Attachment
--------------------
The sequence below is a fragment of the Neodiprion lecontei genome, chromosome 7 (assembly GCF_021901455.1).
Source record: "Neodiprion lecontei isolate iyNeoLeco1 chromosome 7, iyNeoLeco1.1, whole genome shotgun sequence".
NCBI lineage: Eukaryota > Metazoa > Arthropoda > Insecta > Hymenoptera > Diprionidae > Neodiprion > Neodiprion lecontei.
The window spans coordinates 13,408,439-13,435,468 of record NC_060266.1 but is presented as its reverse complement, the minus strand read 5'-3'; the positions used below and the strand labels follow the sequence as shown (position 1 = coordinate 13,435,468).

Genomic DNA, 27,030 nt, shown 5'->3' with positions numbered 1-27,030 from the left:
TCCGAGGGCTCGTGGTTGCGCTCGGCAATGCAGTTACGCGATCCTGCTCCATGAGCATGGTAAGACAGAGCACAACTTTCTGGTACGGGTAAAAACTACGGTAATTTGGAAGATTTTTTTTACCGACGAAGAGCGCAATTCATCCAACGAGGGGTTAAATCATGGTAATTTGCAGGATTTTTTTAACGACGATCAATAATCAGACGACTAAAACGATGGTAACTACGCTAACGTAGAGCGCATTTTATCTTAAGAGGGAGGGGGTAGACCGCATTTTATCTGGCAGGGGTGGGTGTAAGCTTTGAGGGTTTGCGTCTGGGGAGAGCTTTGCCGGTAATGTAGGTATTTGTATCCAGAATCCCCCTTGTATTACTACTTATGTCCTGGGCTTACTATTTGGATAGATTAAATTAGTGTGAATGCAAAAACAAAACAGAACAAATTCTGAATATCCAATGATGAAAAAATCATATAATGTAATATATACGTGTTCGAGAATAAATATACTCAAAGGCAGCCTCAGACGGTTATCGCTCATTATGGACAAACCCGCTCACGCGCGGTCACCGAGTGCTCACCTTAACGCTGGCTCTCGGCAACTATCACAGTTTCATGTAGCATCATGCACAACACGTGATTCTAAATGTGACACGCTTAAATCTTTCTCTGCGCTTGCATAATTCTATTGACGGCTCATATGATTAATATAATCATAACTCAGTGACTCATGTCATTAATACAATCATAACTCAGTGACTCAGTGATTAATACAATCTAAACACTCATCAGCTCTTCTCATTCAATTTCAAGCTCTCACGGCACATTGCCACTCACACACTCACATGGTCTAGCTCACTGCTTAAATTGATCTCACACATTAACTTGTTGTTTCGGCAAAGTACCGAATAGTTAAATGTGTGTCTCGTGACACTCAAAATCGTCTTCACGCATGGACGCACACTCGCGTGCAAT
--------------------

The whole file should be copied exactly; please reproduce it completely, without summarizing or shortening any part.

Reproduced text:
The sequence below is a fragment of the Neodiprion lecontei genome, chromosome 7 (assembly GCF_021901455.1).
Source record: "Neodiprion lecontei isolate iyNeoLeco1 chromosome 7, iyNeoLeco1.1, whole genome shotgun sequence".
NCBI lineage: Eukaryota > Metazoa > Arthropoda > Insecta > Hymenoptera > Diprionidae > Neodiprion > Neodiprion lecontei.
The window spans coordinates 13,408,439-13,435,468 of record NC_060266.1 but is presented as its reverse complement, the minus strand read 5'-3'; the positions used below and the strand labels follow the sequence as shown (position 1 = coordinate 13,435,468).

Genomic DNA, 27,030 nt, shown 5'->3' with positions numbered 1-27,030 from the left:
TCCGAGGGCTCGTGGTTGCGCTCGGCAATGCAGTTACGCGATCCTGCTCCATGAGCATGGTAAGACAGAGCACAACTTTCTGGTACGGGTAAAAACTACGGTAATTTGGAAGATTTTTTTTACCGACGAAGAGCGCAATTCATCCAACGAGGGGTTAAATCATGGTAATTTGCAGGATTTTTTTAACGACGATCAATAATCAGACGACTAAAACGATGGTAACTACGCTAACGTAGAGCGCATTTTATCTTAAGAGGGAGGGGGTAGACCGCATTTTATCTGGCAGGGGTGGGTGTAAGCTTTGAGGGTTTGCGTCTGGGGAGAGCTTTGCCGGTAATGTAGGTATTTGTATCCAGAATCCCCCTTGTATTACTACTTATGTCCTGGGCTTACTATTTGGATAGATTAAATTAGTGTGAATGCAAAAACAAAACAGAACAAATTCTGAATATCCAATGATGAAAAAATCATATAATGTAATATATACGTGTTCGAGAATAAATATACTCAAAGGCAGCCTCAGACGGTTATCGCTCATTATGGACAAACCCGCTCACGCGCGGTCACCGAGTGCTCACCTTAACGCTGGCTCTCGGCAACTATCACAGTTTCATGTAGCATCATGCACAACACGTGATTCTAAATGTGACACGCTTAAATCTTTCTCTGCGCTTGCATAATTCTATTGACGGCTCATATGATTAATATAATCATAACTCAGTGACTCATGTCATTAATACAATCATAACTCAGTGACTCAGTGATTAATACAATCTAAACACTCATCAGCTCTTCTCATTCAATTTCAAGCTCTCACGGCACATTGCCACTCACACACTCACATGGTCTAGCTCACTGCTTAAATTGATCTCACACATTAACTTGTTGTTTCGGCAAAGTACCGAATAGTTAAATGTGTGTCTCGTGACACTCAAAATCGTCTTCACGCATGGACGCACACTCGCGTGCAAT